Set at the crossroads of three continents and four seas, Oman is hemmed by the Gulf of Oman and the Arabian Sea and protected by the jagged Al Hajar mountains and the Rub' al Khali (Empty Quarter) desert. Drawn by its strategic location at the Strait of Hormuz at the mouth of the Persian Gulf, the Portuguese briefly occupied Oman’s coastal areas and set up forts, but were finally expelled in 1650. Oman’s seaside capital Muscat, with its craggy coastline, still bears these historical traces blending Arabic tradition with modernity, besides ample avenues for entertainment.
Wherever you go in Muscat, it’s hard to miss the royal stamp of Sultan Qaboos bin Said Al Said, the present ruler, who propelled the Bedouin nation into a developed country. The first thing you notice as you enter the city from the airport is the dome of the Sultan Qaboos Grand Mosque gleaming like a jewel; its 90m high minaret and spectacular dome are flanked by four outer minarets that mark the cardinal directions. In the main prayer hall, the German-made chandelier hangs above the world’s second largest hand-woven carpet.
Continuing down Sultan Qaboos Street to the city you reach Muttrah Corniche where Muscat’s trio of seaside forts—Muttrah, Al Jalali and Al Mirani—stand proof to the Portuguese presence in the Gulf. Muttrah Souk was also first developed by the Portuguese. A labyrinth of shops, the area between Al-Lawatia Mosque and Khour Bimba is called Al Dhalam or Market of Darkness as the shops are so tightly packed, even sunlight does not pass through during the day! Nearby Qasr Al Alam, one of the six royal abodes of the Sultan, is the Al Alam Palace which is closed to visitors, but the blue and gold building in contemporary Islamic style can be admired from the grilled fence. It’s a good idea to have a Muscat map handy with you, so that you can tick off attractions on your list as you are done visiting them.
There are many places to visit in Muscat. Just across is the new National Museum of Oman with a standout maritime gallery that features beautifully crafted scale models of ancient boats. Also worth a look are the exhibits on pre-history, forts and irrigation technology. Nearby, the Omani French Museum and Bait Al Zubair are exceptional treasure troves of Omani heritage. The latter is a residence of the ministerial Zubair family, converted into a private museum in 1998 and is decorated with colourful Arabian oryx sculptures leading to the museum where weapons, jewellery, attire, coins, stamps and household articles are displayed. In the garden are replicas of a barasti (palm frond hut), falaj (ancient water distribution system), a souk, Bedouin stone houses and various types of boats.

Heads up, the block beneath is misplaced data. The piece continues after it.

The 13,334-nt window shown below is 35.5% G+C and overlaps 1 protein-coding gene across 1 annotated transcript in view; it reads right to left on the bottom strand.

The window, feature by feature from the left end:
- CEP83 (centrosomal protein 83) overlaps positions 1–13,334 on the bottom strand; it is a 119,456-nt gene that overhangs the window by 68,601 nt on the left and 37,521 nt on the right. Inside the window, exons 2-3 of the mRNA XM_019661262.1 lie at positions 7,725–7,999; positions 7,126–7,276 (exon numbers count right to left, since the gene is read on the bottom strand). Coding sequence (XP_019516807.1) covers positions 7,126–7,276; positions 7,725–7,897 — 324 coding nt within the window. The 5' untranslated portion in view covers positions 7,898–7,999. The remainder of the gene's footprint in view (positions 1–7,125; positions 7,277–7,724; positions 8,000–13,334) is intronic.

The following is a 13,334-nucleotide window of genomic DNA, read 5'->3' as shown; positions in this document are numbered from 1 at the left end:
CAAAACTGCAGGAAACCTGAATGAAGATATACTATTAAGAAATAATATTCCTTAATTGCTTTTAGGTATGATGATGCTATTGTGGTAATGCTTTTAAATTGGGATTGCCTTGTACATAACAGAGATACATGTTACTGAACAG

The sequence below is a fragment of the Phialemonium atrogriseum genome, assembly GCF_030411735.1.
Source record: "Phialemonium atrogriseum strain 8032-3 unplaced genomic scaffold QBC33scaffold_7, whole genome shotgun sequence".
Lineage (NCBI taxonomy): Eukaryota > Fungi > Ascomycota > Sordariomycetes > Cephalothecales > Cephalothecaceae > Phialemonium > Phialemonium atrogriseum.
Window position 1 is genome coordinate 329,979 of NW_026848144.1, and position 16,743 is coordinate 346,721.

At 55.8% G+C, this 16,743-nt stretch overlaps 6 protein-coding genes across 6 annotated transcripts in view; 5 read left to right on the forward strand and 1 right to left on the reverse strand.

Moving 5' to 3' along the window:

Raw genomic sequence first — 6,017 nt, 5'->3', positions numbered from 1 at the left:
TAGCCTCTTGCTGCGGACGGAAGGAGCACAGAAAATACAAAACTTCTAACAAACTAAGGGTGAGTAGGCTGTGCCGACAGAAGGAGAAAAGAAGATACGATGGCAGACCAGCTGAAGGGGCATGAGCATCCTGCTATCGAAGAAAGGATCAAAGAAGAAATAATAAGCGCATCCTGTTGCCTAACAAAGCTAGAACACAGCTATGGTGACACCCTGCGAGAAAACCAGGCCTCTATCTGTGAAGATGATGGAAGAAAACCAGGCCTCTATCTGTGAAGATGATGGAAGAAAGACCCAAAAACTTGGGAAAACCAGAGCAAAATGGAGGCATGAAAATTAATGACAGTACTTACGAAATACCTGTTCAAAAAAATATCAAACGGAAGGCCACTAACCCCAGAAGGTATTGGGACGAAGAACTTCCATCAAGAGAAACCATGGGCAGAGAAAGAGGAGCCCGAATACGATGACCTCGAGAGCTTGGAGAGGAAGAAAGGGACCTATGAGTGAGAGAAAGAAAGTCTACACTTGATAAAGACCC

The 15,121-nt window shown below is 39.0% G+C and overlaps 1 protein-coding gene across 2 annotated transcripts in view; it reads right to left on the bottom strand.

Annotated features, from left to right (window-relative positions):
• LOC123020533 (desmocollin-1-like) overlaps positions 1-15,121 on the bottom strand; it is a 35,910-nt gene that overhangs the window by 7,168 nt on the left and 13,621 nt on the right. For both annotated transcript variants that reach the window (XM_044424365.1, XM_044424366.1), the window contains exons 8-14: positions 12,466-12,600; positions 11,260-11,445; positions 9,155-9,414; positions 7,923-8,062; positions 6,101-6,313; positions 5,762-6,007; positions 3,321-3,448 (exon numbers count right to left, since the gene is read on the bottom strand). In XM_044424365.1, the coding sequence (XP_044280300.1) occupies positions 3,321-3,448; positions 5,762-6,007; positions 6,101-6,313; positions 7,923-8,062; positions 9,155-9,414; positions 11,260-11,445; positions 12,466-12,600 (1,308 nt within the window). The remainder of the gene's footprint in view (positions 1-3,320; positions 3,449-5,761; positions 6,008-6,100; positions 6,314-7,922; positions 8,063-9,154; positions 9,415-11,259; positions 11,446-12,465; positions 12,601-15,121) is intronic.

Muscat has plenty of small but interesting museums – Ghalya’s Museum of Modern Art, Bait Al-Baranda (great if you’re into geography) and the Natural History Museum that showcases topography, geology and more. At Sultan’s Armed Forces Museum, once a royal fort, soldiers double up as guides explaining Omani military history. The Oman Oil and Gas Exhibition Centre too has a wonderful museum that deconstructs the whole business of oil and gas in two sections: Petroleum Development and EcOman, on the Sultanate’s eco-friendly push. If you are a history buff, visit the Muscat Gate Museum to learn more about the glorious past of the city.
And if you love the outdoors, there are sandstone cliffs for hiking, wadis to swim in, desert for sand boarding and dune bashing, stunning seaside views at Seeb and the Omani Dive Centre near the harbour. With a 1600km long coastline, Oman is perfect for swimming, kitesurfing, diving and sport fishing. The coastal highway from Muscat whizzes southward past old towns like Qalhat to the ancient dhow-making town of Sur and Ras al Jinz where the annual nesting of green turtles takes place between July and October.